Bank Of Japan Set To Dismantle Policies, Mop Up Excess Liquidity
After years of shock-and-awe stimulus, the Bank of Japan is quietly rolling back radical policies introduced by its bold chief Haruhiko Kuroda and pioneering controversial new measures that blur the lines between central banking and politics, Leika Kihara reported for Reuters.
Photo Insert: The Bank of Japan's chief, governor Haruhiko Kuroda
The unwinding of Japan's complex policy is driven by Deputy Governor Masayoshi Amamiya, insiders say, a career central banker considered the top contender to replace Governor Kuroda whose term ends in 2023.
Amamiya and his top lieutenant Shinichi Uchida have worked behind the scenes to make Kuroda's complicated policy framework--a product of years of unsuccessful attempts to revive stagnant consumer prices--more manageable, and eventually return Japan to more normal interest rate settings, even as the economy struggles with the pandemic.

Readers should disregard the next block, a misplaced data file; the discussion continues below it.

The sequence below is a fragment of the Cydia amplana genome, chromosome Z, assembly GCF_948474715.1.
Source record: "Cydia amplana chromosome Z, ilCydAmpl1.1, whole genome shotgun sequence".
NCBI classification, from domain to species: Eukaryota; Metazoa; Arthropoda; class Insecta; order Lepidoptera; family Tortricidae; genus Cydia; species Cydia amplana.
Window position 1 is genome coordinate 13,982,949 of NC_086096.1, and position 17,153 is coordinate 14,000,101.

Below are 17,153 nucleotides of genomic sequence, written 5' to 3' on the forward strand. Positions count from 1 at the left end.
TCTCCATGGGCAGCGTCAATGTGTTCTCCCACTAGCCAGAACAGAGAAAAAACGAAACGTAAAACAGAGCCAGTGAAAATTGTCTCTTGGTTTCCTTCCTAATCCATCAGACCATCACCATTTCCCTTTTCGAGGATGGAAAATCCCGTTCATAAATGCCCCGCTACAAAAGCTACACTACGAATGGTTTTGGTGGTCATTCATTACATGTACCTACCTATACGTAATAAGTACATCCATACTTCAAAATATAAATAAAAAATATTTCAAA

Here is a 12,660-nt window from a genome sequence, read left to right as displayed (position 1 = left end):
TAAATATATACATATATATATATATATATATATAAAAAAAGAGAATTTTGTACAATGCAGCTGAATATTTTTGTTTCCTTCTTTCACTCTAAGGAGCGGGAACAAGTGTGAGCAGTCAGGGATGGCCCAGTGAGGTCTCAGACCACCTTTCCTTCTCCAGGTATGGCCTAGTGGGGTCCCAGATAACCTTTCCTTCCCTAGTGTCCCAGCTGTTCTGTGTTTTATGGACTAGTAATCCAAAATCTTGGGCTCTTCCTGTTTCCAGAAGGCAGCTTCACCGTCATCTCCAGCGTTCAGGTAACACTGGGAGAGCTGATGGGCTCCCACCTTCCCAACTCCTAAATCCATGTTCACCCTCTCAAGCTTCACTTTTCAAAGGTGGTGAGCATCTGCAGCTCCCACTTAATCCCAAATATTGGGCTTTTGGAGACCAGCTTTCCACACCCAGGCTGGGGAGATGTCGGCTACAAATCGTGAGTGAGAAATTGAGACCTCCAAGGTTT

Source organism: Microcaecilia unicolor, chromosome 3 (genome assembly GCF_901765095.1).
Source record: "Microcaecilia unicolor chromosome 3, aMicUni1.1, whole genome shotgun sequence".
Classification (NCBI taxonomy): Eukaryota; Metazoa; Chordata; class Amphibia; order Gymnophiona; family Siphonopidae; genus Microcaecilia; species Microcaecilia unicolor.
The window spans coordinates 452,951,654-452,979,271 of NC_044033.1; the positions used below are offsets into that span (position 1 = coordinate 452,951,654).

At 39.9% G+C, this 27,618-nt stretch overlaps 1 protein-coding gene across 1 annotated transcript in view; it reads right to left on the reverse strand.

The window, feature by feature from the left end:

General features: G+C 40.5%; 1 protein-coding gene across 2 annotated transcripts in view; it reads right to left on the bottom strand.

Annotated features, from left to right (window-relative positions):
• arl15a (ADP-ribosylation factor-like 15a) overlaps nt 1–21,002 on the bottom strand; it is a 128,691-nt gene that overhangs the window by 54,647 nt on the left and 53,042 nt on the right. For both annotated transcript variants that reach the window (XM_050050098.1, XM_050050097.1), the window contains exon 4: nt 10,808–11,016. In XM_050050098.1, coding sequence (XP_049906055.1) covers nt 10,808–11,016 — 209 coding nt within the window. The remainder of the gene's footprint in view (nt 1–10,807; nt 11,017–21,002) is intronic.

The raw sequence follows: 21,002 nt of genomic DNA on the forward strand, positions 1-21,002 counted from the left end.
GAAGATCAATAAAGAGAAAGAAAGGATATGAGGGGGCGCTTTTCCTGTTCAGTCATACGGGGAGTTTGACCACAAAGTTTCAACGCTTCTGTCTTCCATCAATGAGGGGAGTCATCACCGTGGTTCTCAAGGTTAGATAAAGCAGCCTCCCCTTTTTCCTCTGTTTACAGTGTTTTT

The BOJ's dwindling monetary options mean the two ambitious technocrats are instead pushing the bank into schemes bordering on industrial policy, such as those designed to encourage bank sector consolidation and green finance.
The most decisive and latest swing in policy direction, though not formally communicated, came in the BOJ's March meeting when it announced it would no longer commit to a fixed program of risky asset purchases, an inconspicuous sign it was slowing its monetary support.
"With the March move, the BOJ laid the groundwork for an eventual policy normalization," said a close associate of Kuroda with knowledge on the central bank's policy deliberations.
This account of events around the March meeting is based on interviews with more than two dozen incumbent and former central bank and government officials, ruling and opposition lawmakers and academics with direct or indirect knowledge of monetary policy decisions.
The BOJ declined to comment for the story and declined a request by Reuters for interviews with Amamiya and Uchida.
"The current stimulus can't stay forever and must be rolled back at some point," said a former BOJ policymaker who was involved in the March decision. "That's always in the mind of career central bankers."
Officially, the change in March was aimed at extending the lifespan of stimulus policies championed by Kuroda, the man once seen as a bold visionary who could shock the economy out of deflation with his "bazooka" asset-buying program.